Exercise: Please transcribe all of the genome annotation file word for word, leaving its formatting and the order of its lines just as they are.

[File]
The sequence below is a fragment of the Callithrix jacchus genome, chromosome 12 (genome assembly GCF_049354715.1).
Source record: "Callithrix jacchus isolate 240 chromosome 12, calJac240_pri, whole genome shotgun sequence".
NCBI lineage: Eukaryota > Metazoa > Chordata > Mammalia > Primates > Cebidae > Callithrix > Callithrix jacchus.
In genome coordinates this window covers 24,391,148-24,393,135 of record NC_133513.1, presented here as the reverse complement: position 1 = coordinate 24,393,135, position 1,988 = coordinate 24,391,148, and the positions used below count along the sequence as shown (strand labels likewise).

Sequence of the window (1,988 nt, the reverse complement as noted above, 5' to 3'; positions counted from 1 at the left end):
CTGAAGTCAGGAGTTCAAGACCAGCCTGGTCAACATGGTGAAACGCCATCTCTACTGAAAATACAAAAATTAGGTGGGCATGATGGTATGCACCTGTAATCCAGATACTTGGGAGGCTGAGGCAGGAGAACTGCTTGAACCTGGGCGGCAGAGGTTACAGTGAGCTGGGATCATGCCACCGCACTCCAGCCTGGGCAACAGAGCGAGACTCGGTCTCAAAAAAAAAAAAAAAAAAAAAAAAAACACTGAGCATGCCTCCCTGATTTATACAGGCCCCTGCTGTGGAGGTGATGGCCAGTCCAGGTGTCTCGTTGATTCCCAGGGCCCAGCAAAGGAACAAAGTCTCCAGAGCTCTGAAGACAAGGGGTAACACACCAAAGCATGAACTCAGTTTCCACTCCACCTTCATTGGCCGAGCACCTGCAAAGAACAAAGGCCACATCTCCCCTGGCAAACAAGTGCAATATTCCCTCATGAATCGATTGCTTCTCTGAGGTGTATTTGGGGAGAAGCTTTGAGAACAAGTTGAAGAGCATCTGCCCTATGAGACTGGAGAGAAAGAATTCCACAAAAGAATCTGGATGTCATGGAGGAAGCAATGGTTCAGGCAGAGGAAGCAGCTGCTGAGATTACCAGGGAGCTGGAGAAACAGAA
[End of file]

The sequence below is a fragment of the Callithrix jacchus genome, chromosome 12 (genome assembly GCF_049354715.1).
Source record: "Callithrix jacchus isolate 240 chromosome 12, calJac240_pri, whole genome shotgun sequence".
NCBI lineage: Eukaryota > Metazoa > Chordata > Mammalia > Primates > Cebidae > Callithrix > Callithrix jacchus.
In genome coordinates this window covers 24,391,148-24,393,135 of record NC_133513.1, presented here as the reverse complement: position 1 = coordinate 24,393,135, position 1,988 = coordinate 24,391,148, and the positions used below count along the sequence as shown (strand labels likewise).

Sequence of the window (1,988 nt, the reverse complement as noted above, 5' to 3'; positions counted from 1 at the left end):
CTGAAGTCAGGAGTTCAAGACCAGCCTGGTCAACATGGTGAAACGCCATCTCTACTGAAAATACAAAAATTAGGTGGGCATGATGGTATGCACCTGTAATCCAGATACTTGGGAGGCTGAGGCAGGAGAACTGCTTGAACCTGGGCGGCAGAGGTTACAGTGAGCTGGGATCATGCCACCGCACTCCAGCCTGGGCAACAGAGCGAGACTCGGTCTCAAAAAAAAAAAAAAAAAAAAAAAAAACACTGAGCATGCCTCCCTGATTTATACAGGCCCCTGCTGTGGAGGTGATGGCCAGTCCAGGTGTCTCGTTGATTCCCAGGGCCCAGCAAAGGAACAAAGTCTCCAGAGCTCTGAAGACAAGGGGTAACACACCAAAGCATGAACTCAGTTTCCACTCCACCTTCATTGGCCGAGCACCTGCAAAGAACAAAGGCCACATCTCCCCTGGCAAACAAGTGCAATATTCCCTCATGAATCGATTGCTTCTCTGAGGTGTATTTGGGGAGAAGCTTTGAGAACAAGTTGAAGAGCATCTGCCCTATGAGACTGGAGAGAAAGAATTCCACAAAAGAATCTGGATGTCATGGAGGAAGCAATGGTTCAGGCAGAGGAAGCAGCTGCTGAGATTACCAGGGAGCTGGAGAAACAGAA